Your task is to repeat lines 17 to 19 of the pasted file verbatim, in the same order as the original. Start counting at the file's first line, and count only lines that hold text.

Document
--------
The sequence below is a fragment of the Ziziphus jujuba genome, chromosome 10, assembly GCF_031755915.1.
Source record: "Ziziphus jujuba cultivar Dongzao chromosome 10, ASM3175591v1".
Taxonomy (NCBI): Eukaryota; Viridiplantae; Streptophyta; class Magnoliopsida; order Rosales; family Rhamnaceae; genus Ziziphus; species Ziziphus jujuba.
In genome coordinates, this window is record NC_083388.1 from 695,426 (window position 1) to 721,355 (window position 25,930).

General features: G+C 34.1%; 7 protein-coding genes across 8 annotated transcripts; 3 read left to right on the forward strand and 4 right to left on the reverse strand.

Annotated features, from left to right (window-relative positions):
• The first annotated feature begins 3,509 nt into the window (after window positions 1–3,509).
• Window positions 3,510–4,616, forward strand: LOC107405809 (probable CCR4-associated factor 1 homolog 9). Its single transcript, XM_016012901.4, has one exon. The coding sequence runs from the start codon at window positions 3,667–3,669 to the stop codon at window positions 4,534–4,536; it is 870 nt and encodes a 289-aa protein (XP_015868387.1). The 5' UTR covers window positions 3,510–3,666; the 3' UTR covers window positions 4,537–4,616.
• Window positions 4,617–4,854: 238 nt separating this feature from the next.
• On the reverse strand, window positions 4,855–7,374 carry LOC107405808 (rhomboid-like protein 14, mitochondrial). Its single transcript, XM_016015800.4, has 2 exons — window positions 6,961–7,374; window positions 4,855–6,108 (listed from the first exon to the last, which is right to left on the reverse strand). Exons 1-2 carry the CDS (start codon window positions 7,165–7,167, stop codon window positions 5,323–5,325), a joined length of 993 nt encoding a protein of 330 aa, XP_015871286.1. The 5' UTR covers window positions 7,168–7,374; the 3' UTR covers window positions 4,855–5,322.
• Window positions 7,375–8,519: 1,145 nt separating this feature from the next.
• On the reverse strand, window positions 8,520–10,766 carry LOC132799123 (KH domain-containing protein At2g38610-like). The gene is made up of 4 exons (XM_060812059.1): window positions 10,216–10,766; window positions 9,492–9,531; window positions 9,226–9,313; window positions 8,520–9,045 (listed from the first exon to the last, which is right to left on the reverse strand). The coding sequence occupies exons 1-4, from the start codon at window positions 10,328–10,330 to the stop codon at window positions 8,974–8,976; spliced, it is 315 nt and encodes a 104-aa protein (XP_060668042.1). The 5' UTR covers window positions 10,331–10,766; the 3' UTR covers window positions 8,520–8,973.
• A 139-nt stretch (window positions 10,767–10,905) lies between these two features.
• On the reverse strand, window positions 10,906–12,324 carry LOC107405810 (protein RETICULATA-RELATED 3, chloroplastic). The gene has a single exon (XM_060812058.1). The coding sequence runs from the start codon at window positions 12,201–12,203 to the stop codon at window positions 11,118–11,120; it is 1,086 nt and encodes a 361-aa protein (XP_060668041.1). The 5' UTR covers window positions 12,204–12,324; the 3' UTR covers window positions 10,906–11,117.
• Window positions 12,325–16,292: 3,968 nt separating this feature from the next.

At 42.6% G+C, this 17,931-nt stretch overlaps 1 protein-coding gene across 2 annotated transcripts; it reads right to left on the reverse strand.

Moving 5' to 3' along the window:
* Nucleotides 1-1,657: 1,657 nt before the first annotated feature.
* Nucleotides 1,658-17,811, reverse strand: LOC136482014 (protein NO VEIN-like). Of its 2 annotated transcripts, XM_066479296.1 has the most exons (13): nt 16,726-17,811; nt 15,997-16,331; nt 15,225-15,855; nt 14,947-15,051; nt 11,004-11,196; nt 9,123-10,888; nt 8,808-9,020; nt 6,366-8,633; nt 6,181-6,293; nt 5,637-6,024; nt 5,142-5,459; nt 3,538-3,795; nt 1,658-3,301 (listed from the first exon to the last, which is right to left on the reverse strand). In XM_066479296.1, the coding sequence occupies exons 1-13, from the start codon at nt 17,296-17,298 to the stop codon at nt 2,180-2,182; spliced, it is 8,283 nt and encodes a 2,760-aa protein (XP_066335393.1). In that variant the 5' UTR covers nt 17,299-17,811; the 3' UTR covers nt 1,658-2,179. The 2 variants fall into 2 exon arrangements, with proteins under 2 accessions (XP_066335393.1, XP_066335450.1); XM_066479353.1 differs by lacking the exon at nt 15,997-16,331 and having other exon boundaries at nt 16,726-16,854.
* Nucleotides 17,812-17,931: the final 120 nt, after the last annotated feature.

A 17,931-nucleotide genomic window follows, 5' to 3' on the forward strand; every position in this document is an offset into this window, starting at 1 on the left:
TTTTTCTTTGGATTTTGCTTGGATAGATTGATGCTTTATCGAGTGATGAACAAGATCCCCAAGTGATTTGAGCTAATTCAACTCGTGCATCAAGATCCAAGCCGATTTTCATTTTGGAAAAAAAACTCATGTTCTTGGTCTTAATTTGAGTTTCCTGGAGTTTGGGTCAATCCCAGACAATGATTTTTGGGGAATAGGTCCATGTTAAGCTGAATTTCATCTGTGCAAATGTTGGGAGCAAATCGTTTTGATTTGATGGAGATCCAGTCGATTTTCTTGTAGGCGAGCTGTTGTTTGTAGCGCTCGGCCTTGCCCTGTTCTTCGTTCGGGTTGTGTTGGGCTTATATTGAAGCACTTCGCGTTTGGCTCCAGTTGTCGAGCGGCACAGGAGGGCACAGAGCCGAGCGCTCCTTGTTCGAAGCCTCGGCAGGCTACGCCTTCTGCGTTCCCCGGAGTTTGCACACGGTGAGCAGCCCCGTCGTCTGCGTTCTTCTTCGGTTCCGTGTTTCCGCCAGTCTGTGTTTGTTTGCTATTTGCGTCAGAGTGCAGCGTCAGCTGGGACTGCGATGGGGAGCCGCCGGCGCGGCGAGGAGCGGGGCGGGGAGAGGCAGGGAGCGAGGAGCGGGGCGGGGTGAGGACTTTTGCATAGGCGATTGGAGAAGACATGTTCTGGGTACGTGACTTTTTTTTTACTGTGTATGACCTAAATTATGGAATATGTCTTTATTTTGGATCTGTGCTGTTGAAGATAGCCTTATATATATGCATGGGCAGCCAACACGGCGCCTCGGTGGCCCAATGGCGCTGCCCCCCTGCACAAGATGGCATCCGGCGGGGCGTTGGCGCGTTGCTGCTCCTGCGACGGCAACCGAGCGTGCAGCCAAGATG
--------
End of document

Moving 5' to 3' along the window:
* Nucleotides 1-1,657: 1,657 nt before the first annotated feature.
* Nucleotides 1,658-17,811, reverse strand: LOC136482014 (protein NO VEIN-like). Of its 2 annotated transcripts, XM_066479296.1 has the most exons (13): nt 16,726-17,811; nt 15,997-16,331; nt 15,225-15,855; nt 14,947-15,051; nt 11,004-11,196; nt 9,123-10,888; nt 8,808-9,020; nt 6,366-8,633; nt 6,181-6,293; nt 5,637-6,024; nt 5,142-5,459; nt 3,538-3,795; nt 1,658-3,301 (listed from the first exon to the last, which is right to left on the reverse strand). In XM_066479296.1, the coding sequence occupies exons 1-13, from the start codon at nt 17,296-17,298 to the stop codon at nt 2,180-2,182; spliced, it is 8,283 nt and encodes a 2,760-aa protein (XP_066335393.1). In that variant the 5' UTR covers nt 17,299-17,811; the 3' UTR covers nt 1,658-2,179. The 2 variants fall into 2 exon arrangements, with proteins under 2 accessions (XP_066335393.1, XP_066335450.1); XM_066479353.1 differs by lacking the exon at nt 15,997-16,331 and having other exon boundaries at nt 16,726-16,854.